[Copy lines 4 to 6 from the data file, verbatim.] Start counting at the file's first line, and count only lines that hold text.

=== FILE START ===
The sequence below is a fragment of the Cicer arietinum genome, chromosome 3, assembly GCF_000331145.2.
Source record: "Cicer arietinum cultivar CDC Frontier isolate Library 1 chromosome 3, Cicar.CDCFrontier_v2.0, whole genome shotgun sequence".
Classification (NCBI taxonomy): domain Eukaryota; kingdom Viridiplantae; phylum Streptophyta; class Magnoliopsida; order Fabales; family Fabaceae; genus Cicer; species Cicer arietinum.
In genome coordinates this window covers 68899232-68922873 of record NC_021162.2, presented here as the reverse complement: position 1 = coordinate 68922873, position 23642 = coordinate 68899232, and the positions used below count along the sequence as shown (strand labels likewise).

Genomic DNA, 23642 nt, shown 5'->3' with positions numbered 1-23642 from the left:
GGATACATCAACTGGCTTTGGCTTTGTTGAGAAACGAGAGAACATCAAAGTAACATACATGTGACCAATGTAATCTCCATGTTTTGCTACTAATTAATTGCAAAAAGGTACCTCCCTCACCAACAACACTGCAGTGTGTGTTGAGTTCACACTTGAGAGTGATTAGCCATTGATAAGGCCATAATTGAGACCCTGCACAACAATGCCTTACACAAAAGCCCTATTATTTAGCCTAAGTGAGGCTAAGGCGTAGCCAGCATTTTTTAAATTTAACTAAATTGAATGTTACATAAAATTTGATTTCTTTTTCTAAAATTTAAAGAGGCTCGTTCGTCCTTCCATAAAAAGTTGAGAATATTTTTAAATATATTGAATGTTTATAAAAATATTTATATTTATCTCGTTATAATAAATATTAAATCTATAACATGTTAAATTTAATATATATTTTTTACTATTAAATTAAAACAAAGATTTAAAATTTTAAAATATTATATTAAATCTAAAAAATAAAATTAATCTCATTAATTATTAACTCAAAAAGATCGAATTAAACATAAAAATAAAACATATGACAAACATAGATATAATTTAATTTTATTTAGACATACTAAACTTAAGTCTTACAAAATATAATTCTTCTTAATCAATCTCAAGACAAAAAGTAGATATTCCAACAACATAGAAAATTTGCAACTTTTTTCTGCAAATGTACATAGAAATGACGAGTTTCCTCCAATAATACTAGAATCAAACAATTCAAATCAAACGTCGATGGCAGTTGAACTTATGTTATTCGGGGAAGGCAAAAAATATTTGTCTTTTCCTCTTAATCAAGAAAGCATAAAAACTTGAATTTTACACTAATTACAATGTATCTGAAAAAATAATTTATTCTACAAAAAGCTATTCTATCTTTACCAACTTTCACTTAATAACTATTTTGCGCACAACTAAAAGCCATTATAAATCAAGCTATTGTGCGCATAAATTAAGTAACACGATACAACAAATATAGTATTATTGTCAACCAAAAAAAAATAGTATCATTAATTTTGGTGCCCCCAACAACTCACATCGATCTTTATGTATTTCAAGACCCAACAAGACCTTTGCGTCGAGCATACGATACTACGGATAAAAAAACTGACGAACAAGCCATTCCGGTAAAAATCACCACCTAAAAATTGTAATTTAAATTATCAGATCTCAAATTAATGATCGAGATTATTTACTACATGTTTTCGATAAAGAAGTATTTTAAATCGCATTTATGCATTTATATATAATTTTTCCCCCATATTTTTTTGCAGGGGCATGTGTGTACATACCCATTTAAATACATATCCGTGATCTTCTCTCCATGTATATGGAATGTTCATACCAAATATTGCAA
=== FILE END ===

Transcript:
In genome coordinates this window covers 68899232-68922873 of record NC_021162.2, presented here as the reverse complement: position 1 = coordinate 68922873, position 23642 = coordinate 68899232, and the positions used below count along the sequence as shown (strand labels likewise).

Genomic DNA, 23642 nt, shown 5'->3' with positions numbered 1-23642 from the left:
GGATACATCAACTGGCTTTGGCTTTGTTGAGAAACGAGAGAACATCAAAGTAACATACATGTGACCAATGTAATCTCCATGTTTTGCTACTAATTAATTGCAAAAAGGTACCTCCCTCACCAACAACACTGCAGTGTGTGTTGAGTTCACACTTGAGAGTGATTAGCCATTGATAAGGCCATAATTGAGACCCTGCACAACAATGCCTTACACAAAAGCCCTATTATTTAGCCTAAGTGAGGCTAAGGCGTAGCCAGCATTTTTTAAATTTAACTAAATTGAATGTTACATAAAATTTGATTTCTTTTTCTAAAATTTAAAGAGGCTCGTTCGTCCTTCCATAAAAAGTTGAGAATATTTTTAAATATATTGAATGTTTATAAAAATATTTATATTTATCTCGTTATAATAAATATTAAATCTATAACATGTTAAATTTAATATATATTTTTTACTATTAAATTAAAACAAAGATTTAAAATTTTAAAATATTATATTAAATCTAAAAAATAAAATTAATCTCATTAATTATTAACTCAAAAAGATCGAATTAAACATAAAAATAAAACATATGACAAACATAGATATAATTTAATTTTATTTAGACATACTAAACTTAAGTCTTACAAAATATAATTCTTCTTAATCAATCTCAAGACAAAAAGTAGATATTCCAACAACATAGAAAATTTGCAACTTTTTTCTGCAAATGTACATAGAAATGACGAGTTTCCTCCAATAATACTAGAATCAAACAATTCAAATCAAACGTCGATGGCAGTTGAACTTATGTTATTCGGGGAAGGCAAAAAATATTTGTCTTTTCCTCTTAATCAAGAAAGCATAAAAACTTGAATTTTACACTAATTACAATGTATCTGAAAAAATAATTTATTCTACAAAAAGCTATTCTATCTTTACCAACTTTCACTTAATAACTATTTTGCGCACAACTAAAAGCCATTATAAATCAAGCTATTGTGCGCATAAATTAAGTAACACGATACAACAAATATAGTATTATTGTCAACCAAAAAAAAATAGTATCATTAATTTTGGTGCCCCCAACAACTCACATCGATCTTTATGTATTTCAAGACCCAACAAGACCTTTGCGTCGAGCATACGATACTACGGATAAAAAAACTGACGAACAAGCCATTCCGGTAAAAATCACCACCTAAAAATTGTAATTTAAATTATCAGATCTCAAATTAATGATCGAGATTATTTACTACATGTTTTCGATAAAGAAGTATTTTAAATCGCATTTATGCATTTATATATAATTTTTCCCCCATATTTTTTTGCAGGGGCATGTGTGTACATACCCATTTAAATACATATCCGTGATCTTCTCTCCATGTATATGGAATGTTCATACCAAATATTGCAA